This is definitely what Resident Evil needs: a makeover, a fresh start, a hard reset. Over the past two decades a once defining video game has become mired by its own success. With every new franchise instalment, Resident Evil has expanded, adding - often needlessly - new mechanics, more characters and boring, impenetrable lore. Twenty games, seven novels, five films and a series of comic books since it first began twenty years ago; I doubt even the creators of Resident Evil could tell you its story nowadays.
Never was the series' total loss of direction more evident than in Resident Evil 6, a game comprised of four different single-player campaigns (starring seven characters) as well as multiplayer and an arcade style time-attack mode. Some might have called it value for money. Others, who appreciate quality over quantity, would have called it a quagmire. After that, there was nowhere better for Resident Evil to go than back – way back – to its basics. Only problem is, it may be too little, too late.
The horror beats in the demo are lifted either from games like Condemned or films like VHS and The Blair Witch Project. Especially after the rotten meat-stinking villages of Resident Evil 4, it's not at all surprising to find Resi 7's environments are inspired by The Texas Chainsaw Massacre too.
The teaser has a neat set-up. After waking up in an abandoned, bloodied house, the player's simple objective is to find the back door key and escape. The problem is, we've been here before. We've been here in Layers of Fear, Slender, SOMA, Allison Road – like the decaying animal corpses spread around the house's interior, we've been here for years.
Any lack of originality in the demo's concept, it could make up for with frights and scares, but sadly, it isn't even scary. There will be plenty of YouTubers posting reaction videos and face camera feeds, screaming, balking and pretending to be more frightened than they are; but the Resident Evil 7 demo simply isn't at all scary.
It isn't even unnerving, and I'm someone who loves to be scared. If you boast about how horror films and games don't get to you, and go into them with the intention of holding yourself together and playing it tough, you're missing the point – it's more fun to freak out. But Resident Evil 7, on this evidence at least, couldn't rattle even a willing participant like me. Crackling found footage, mannequins which move when you back is turned, a backwater, pseudo-religious murderer – is anyone scared by this stuff any more? For Resident Evil's sake, I hope so, but I mainly hope this game has many more ideas than its promotional material implies.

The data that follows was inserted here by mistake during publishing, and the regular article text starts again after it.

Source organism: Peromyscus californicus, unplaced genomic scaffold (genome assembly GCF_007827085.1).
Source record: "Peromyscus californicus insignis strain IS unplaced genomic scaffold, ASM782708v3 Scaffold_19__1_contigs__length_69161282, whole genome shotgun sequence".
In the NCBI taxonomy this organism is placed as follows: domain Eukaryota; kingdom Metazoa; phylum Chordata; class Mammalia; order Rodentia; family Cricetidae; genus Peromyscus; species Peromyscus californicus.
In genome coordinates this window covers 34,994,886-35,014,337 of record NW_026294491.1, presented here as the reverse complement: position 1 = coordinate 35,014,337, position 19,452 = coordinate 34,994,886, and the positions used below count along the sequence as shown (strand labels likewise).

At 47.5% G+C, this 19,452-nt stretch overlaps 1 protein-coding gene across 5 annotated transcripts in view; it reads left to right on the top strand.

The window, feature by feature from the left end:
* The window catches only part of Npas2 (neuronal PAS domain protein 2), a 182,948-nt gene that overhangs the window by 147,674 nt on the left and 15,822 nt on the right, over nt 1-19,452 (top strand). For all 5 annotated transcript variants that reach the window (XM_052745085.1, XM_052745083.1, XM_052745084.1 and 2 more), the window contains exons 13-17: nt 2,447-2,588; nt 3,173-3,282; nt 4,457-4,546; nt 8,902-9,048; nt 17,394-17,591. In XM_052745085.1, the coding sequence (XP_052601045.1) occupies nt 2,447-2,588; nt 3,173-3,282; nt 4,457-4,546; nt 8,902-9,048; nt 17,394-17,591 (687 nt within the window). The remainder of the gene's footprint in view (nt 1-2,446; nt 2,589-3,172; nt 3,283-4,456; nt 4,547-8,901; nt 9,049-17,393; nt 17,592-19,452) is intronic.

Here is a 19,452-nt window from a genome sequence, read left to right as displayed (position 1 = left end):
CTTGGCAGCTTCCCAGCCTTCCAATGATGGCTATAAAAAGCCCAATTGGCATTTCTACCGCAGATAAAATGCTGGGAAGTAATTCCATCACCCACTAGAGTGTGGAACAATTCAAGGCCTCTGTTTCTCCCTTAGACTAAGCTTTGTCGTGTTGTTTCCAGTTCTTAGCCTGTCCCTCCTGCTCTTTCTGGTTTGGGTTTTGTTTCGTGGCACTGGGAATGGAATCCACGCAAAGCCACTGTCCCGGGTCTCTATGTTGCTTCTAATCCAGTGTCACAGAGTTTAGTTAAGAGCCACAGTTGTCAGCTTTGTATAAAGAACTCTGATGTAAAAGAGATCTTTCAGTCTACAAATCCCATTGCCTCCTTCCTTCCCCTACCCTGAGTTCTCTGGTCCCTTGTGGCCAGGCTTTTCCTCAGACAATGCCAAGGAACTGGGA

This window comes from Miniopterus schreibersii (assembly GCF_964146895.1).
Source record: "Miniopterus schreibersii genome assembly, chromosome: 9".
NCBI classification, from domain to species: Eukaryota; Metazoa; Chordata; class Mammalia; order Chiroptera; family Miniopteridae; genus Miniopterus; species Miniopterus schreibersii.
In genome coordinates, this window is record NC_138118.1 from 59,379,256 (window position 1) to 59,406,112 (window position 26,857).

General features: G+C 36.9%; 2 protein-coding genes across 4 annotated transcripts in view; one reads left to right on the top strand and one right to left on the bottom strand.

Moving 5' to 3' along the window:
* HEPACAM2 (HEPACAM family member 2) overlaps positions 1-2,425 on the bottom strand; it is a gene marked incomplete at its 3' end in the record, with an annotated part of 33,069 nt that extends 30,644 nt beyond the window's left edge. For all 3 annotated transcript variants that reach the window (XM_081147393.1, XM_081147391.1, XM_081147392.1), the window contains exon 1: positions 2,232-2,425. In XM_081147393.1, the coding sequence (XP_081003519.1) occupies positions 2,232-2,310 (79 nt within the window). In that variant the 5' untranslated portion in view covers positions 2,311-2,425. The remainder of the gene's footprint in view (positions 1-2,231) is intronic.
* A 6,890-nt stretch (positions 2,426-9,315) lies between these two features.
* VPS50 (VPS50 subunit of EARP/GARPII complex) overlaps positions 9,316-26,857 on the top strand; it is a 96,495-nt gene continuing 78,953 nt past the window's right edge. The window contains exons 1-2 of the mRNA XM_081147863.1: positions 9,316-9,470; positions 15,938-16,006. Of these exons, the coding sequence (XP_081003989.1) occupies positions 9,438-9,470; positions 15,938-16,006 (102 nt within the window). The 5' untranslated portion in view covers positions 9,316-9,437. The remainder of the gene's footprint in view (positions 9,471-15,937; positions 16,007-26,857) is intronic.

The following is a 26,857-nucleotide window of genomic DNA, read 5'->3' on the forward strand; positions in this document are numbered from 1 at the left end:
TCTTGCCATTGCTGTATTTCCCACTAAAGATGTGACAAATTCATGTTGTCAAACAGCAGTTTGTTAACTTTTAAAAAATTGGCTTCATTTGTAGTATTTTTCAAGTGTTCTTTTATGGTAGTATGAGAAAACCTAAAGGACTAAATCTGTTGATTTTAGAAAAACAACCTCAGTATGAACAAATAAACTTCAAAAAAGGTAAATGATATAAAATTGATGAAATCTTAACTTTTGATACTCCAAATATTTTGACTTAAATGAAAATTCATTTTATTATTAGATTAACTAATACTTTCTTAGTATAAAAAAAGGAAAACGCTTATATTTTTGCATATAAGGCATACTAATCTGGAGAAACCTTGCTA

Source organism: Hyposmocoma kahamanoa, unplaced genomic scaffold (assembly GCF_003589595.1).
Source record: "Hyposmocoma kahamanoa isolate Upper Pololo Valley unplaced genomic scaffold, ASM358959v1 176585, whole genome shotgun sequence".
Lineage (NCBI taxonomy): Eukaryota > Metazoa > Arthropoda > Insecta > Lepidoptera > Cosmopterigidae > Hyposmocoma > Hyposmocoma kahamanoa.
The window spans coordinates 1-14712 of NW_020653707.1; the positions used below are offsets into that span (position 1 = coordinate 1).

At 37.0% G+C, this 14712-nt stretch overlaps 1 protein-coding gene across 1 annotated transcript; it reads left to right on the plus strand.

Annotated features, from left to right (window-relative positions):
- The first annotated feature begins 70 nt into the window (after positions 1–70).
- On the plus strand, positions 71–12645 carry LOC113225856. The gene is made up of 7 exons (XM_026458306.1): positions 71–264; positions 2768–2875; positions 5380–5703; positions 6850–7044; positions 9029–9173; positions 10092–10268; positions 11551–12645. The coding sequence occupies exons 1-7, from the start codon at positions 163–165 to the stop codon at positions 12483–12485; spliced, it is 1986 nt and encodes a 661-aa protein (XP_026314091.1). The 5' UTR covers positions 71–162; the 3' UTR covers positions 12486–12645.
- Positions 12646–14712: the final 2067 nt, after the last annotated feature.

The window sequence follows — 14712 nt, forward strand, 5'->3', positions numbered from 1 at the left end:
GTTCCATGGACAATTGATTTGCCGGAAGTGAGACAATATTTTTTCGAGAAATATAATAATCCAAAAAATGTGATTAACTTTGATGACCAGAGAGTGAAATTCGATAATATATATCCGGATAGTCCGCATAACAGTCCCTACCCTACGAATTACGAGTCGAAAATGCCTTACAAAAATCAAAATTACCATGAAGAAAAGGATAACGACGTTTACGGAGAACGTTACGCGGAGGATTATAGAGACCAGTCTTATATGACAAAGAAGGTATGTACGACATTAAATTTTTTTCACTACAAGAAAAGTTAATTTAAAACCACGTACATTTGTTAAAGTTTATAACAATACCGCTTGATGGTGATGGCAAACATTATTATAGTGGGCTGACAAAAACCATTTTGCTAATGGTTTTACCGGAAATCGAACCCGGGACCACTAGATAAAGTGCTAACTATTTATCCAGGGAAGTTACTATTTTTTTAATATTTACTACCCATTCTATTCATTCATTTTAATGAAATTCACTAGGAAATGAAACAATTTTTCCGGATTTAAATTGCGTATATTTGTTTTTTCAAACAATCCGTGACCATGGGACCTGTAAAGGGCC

The switch to a first-person perspective works well. Resident Evil has often featured interesting, intricate locations, but they've been difficult to fully appreciate due to its locked, third-person camera. If any of the designers who put together RE4's castle, or even Resident Evil 2's police station, are left at Capcom - and they're allowed to do more than just re-purpose the work of Texas Chainsaw Massacre director Tobe Hooper - Resident Evil 7 could provide a greater appreciation for the series' visual flair.
A single, static location is what a game like this demands. Resi 6 moved between different scenarios, in different towns, in different countries, which - aside from rendering the plot incomprehensible - ruptured the senses of claustrophobia and confinement, both of which are conducive not just to good horror but good action and drama.
Resident Evil 7's teaser takes place in a single house, across maybe three or four rooms, and that's appealing, but it lacks vigour. In PT and Layers of Fear, though you're between the same four walls the entire game, you're constantly encountering new, and startling things. The Resi 7 demo doesn't posses anything like the same vim. If the full game winds up like this – a single or a handful of interiors, static and foreboding but ultimately uneventful – its creators will have missed the point of creating a single, well-defined location: to familiarise players and then gazump them, to ingratiate a sense of place and summarily undo it.
Set for release in January, Resident Evil 7 could be the return to basics that the series so badly needs. It could also be a derivative, five-years-too-late non-horror. To paraphrase an oft-used disclaimer: I hope this teaser is not representative of the final product.
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